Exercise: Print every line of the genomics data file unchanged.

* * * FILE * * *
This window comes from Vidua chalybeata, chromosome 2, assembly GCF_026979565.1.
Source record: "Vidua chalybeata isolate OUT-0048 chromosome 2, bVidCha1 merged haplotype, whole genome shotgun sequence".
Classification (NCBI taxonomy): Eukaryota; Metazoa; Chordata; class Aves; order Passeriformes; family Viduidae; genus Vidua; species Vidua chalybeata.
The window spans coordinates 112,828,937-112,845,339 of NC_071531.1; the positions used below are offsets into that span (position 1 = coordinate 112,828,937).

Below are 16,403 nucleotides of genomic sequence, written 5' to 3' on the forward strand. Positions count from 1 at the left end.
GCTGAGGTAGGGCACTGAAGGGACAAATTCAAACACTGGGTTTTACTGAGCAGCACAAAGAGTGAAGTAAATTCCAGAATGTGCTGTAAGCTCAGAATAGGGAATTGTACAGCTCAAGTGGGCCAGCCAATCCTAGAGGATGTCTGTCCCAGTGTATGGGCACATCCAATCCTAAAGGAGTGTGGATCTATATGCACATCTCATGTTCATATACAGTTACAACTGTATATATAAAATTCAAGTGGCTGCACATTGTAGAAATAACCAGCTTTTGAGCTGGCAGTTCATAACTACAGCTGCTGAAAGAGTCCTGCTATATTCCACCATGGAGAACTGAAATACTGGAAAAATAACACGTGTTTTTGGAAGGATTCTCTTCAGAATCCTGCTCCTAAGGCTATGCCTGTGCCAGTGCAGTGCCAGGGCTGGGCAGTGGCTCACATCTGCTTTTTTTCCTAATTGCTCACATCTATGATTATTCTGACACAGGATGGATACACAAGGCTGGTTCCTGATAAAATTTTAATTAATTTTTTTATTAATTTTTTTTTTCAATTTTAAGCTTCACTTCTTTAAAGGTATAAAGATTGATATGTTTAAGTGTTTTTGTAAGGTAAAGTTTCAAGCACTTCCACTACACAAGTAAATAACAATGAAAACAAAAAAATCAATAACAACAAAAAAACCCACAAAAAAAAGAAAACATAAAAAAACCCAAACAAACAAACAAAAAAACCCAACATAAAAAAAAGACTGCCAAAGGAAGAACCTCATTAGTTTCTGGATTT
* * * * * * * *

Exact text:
This window comes from Vidua chalybeata, chromosome 2, assembly GCF_026979565.1.
Source record: "Vidua chalybeata isolate OUT-0048 chromosome 2, bVidCha1 merged haplotype, whole genome shotgun sequence".
Classification (NCBI taxonomy): Eukaryota; Metazoa; Chordata; class Aves; order Passeriformes; family Viduidae; genus Vidua; species Vidua chalybeata.
The window spans coordinates 112,828,937-112,845,339 of NC_071531.1; the positions used below are offsets into that span (position 1 = coordinate 112,828,937).

Below are 16,403 nucleotides of genomic sequence, written 5' to 3' on the forward strand. Positions count from 1 at the left end.
GCTGAGGTAGGGCACTGAAGGGACAAATTCAAACACTGGGTTTTACTGAGCAGCACAAAGAGTGAAGTAAATTCCAGAATGTGCTGTAAGCTCAGAATAGGGAATTGTACAGCTCAAGTGGGCCAGCCAATCCTAGAGGATGTCTGTCCCAGTGTATGGGCACATCCAATCCTAAAGGAGTGTGGATCTATATGCACATCTCATGTTCATATACAGTTACAACTGTATATATAAAATTCAAGTGGCTGCACATTGTAGAAATAACCAGCTTTTGAGCTGGCAGTTCATAACTACAGCTGCTGAAAGAGTCCTGCTATATTCCACCATGGAGAACTGAAATACTGGAAAAATAACACGTGTTTTTGGAAGGATTCTCTTCAGAATCCTGCTCCTAAGGCTATGCCTGTGCCAGTGCAGTGCCAGGGCTGGGCAGTGGCTCACATCTGCTTTTTTTCCTAATTGCTCACATCTATGATTATTCTGACACAGGATGGATACACAAGGCTGGTTCCTGATAAAATTTTAATTAATTTTTTTATTAATTTTTTTTTTCAATTTTAAGCTTCACTTCTTTAAAGGTATAAAGATTGATATGTTTAAGTGTTTTTGTAAGGTAAAGTTTCAAGCACTTCCACTACACAAGTAAATAACAATGAAAACAAAAAAATCAATAACAACAAAAAAACCCACAAAAAAAAGAAAACATAAAAAAACCCAAACAAACAAACAAAAAAACCCAACATAAAAAAAAGACTGCCAAAGGAAGAACCTCATTAGTTTCTGGATTT